I know this blog has been about sustainability and so far most mostly about a zero waste lifestyle. That’s why I also started the weekly diaries, to show what my journey towards sustainability looks like. But, sustainability isn’t the only thing that interests me. And the past weeks I read a book I found so interesting that I am sharing it today. I talking about Better than Before by Gretchen Rubin.
This isn’t the first time I’m sharing a book written by Gretchen Rubin. I’ve written a post about another book written by her too, The Happiness Project. It’s obvious I’m a fan of her books! I keep sharing about her books because the books are about happiness and personal growth. I want every person to be the best version of themself. And I see the relation between happiness and sustainability and compassion. If you have a happy life, you’re open and compassionate. That’s the only way we can make the world a better place in any way, when people are open. If people are happy and their basic needs are met, only then it’s possible to look ahead and focus on bigger things. That’s also the reason why I don’t blame people when they don’t live sustainably. If you are just barely surviving, there is no room for anything else.
“It’s a secret of adulthood: I can’t make people change, but when I change, others may change; and when others change, I may change.”Gretchen Rubin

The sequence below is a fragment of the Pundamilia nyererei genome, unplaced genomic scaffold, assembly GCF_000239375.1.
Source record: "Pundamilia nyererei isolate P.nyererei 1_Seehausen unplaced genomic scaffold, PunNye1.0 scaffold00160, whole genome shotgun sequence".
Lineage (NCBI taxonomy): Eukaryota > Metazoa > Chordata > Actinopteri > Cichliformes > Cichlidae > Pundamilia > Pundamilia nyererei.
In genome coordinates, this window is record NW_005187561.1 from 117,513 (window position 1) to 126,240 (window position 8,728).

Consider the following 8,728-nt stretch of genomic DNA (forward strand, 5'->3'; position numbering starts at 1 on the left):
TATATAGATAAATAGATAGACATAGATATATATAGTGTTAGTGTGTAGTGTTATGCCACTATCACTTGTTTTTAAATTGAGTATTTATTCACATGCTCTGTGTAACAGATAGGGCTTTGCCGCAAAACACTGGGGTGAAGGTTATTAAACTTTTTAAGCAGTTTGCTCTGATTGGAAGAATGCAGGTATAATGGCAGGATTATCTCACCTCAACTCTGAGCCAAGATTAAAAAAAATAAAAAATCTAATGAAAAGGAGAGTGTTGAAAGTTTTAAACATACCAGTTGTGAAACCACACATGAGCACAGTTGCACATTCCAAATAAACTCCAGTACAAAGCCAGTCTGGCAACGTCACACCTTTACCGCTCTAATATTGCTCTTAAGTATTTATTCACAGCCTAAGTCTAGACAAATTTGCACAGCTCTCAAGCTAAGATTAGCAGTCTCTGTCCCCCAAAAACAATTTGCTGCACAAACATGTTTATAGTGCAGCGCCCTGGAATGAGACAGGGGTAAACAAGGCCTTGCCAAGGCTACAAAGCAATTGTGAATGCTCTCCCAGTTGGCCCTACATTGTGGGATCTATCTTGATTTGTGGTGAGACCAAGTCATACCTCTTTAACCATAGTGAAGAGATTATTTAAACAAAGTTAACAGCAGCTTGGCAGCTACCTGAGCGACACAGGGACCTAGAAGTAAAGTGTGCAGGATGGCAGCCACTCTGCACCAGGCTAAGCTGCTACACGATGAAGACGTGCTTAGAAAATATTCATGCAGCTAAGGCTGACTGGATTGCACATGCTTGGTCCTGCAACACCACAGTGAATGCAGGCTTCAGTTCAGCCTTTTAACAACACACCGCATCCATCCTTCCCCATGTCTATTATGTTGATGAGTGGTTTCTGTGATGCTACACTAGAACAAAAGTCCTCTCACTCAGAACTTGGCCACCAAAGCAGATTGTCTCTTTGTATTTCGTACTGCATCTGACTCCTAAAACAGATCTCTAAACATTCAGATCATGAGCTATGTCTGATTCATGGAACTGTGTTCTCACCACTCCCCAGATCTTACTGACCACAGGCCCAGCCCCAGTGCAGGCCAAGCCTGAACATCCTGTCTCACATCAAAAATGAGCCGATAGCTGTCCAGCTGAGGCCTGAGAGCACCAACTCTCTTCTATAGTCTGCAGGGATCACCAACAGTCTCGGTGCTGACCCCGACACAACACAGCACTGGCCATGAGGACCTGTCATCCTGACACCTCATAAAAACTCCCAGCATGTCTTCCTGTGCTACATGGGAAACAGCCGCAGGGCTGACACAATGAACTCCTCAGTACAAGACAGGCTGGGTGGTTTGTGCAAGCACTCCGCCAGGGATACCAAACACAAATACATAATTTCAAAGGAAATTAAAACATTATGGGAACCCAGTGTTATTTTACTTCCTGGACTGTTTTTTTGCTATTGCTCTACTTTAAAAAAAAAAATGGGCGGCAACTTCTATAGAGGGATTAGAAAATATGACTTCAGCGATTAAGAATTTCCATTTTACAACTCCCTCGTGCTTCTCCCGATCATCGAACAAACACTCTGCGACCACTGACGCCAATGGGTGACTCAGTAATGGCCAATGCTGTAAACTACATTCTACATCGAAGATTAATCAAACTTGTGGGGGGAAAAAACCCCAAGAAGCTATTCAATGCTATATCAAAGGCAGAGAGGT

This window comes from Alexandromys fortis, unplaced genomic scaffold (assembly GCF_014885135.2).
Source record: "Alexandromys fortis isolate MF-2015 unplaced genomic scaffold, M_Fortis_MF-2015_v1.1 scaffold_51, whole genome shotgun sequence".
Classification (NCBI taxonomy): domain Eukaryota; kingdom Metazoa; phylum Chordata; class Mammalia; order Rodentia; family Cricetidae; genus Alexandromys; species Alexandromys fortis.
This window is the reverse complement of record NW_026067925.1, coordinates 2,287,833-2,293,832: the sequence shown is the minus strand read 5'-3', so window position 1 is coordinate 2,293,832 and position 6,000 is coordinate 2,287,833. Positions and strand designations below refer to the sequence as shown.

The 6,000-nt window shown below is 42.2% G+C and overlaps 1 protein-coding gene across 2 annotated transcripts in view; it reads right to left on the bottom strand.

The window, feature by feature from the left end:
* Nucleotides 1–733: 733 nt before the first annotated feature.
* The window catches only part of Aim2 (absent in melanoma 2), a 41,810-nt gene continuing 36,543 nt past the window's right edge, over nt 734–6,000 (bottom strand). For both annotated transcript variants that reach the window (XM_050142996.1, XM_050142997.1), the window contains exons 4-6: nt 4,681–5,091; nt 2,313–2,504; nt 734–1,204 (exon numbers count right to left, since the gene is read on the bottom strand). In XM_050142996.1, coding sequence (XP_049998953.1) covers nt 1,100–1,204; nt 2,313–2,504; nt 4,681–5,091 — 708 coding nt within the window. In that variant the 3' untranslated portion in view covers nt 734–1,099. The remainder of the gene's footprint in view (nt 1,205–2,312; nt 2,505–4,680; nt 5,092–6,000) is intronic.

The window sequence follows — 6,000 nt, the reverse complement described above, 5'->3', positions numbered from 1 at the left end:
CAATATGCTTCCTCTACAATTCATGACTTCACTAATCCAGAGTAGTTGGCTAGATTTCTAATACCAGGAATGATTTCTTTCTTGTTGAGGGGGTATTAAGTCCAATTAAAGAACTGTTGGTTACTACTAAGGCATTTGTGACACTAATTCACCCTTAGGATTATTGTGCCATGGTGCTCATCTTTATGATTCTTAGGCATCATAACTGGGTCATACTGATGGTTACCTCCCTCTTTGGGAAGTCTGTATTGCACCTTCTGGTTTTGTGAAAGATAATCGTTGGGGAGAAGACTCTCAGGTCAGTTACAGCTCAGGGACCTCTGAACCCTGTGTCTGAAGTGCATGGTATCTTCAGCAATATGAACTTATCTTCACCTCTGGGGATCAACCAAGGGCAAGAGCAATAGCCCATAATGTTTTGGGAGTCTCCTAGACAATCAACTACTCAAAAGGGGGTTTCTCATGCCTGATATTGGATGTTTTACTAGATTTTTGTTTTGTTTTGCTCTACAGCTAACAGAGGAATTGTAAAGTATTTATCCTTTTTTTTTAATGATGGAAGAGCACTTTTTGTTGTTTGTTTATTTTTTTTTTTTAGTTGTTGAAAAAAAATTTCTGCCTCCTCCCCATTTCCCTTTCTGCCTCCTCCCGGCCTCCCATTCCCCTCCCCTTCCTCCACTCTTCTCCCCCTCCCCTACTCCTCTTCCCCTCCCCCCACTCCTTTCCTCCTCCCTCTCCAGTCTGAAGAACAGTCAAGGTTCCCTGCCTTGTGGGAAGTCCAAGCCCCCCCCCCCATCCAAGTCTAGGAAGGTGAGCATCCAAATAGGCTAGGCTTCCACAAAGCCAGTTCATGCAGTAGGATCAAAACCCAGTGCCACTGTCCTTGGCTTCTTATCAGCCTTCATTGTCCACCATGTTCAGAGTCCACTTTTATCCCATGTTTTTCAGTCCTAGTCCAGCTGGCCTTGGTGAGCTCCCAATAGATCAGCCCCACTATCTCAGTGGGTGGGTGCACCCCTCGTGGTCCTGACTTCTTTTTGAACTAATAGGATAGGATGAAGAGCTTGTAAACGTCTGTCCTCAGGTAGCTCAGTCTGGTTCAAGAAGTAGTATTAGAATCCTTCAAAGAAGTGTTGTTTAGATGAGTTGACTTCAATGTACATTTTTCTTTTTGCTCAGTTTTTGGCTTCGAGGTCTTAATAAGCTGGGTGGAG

Better than Before
Okay, about the book. Rubin writes about good habits, just like in The Happiness Project. Change your habits, change your life. That what it says on the cover. I see this book as a follow-up on The Happiness Project. Rubin gives different techniques and tools to form great habits. At the end of the book there is a quiz with which you can find out which ‘personality type’ you are and with that you can read the book. For each type there is a different approach. What I strongly liked is that Rubin refers to research and theories. This really strengthens her story and I like seeing what an average person behaves like when it comes to habits (even though there is no such thing as an average person).
It’s a thin book, not even 300 pages. Therefore I finished it quickly. You also get through it quickly because Rubin mixes the theories and facts with her personal story. So, here you have it: another book to put on your list: Better than Before by Gretchen Rubin.
Sustainable tip: lend the book at your local library. Sharing is more sustainable than buying new. Sharing = caring!.